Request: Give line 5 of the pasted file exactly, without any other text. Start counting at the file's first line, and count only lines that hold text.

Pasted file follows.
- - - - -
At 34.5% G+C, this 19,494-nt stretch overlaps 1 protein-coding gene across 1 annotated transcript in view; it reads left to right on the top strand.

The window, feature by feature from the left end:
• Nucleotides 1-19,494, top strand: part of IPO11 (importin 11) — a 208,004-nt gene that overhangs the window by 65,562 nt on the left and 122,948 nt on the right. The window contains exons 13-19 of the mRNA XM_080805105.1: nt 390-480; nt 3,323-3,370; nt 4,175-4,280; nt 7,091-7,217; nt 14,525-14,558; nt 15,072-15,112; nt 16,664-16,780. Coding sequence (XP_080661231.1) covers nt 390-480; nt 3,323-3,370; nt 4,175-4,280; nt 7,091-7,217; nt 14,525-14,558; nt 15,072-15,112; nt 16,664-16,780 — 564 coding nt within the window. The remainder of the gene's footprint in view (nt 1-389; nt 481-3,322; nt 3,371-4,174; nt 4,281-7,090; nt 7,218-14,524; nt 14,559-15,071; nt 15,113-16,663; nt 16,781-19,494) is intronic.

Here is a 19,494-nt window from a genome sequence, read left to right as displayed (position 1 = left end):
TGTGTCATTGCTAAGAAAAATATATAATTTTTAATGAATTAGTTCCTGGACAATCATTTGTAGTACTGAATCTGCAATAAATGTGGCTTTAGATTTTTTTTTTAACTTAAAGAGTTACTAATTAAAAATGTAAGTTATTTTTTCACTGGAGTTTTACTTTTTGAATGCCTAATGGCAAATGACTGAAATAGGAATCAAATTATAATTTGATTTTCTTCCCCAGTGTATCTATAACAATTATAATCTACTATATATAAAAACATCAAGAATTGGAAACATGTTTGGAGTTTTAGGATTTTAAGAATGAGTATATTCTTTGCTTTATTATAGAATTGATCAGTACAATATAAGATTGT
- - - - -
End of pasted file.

TGTGTCATTGCTAAGAAAAATATATAATTTTTAATGAATTAGTTCCTGGACAATCATTTGTAGTACTGAATCTGCAATAAATGTGGCTTTAGATTTTTTTTTTAACTTAAAGAGTTACTAATTAAAAATGTAAGTTATTTTTTCACTGGAGTTTTACTTTTTGAATGCCTAATGGCAAATGACTGAAATAGGAATCAAATTATAATTTGATTTTCTTCCCCAGTGTATCTATAACAATTATAATCTACTATATATAAAAACATCAAGAATTGGAAACATGTTTGGAGTTTTAGGATTTTAAGAATGAGTATATTCTTTGCTTTATTATAGAATTGATCAGTACAATATAAGATTGT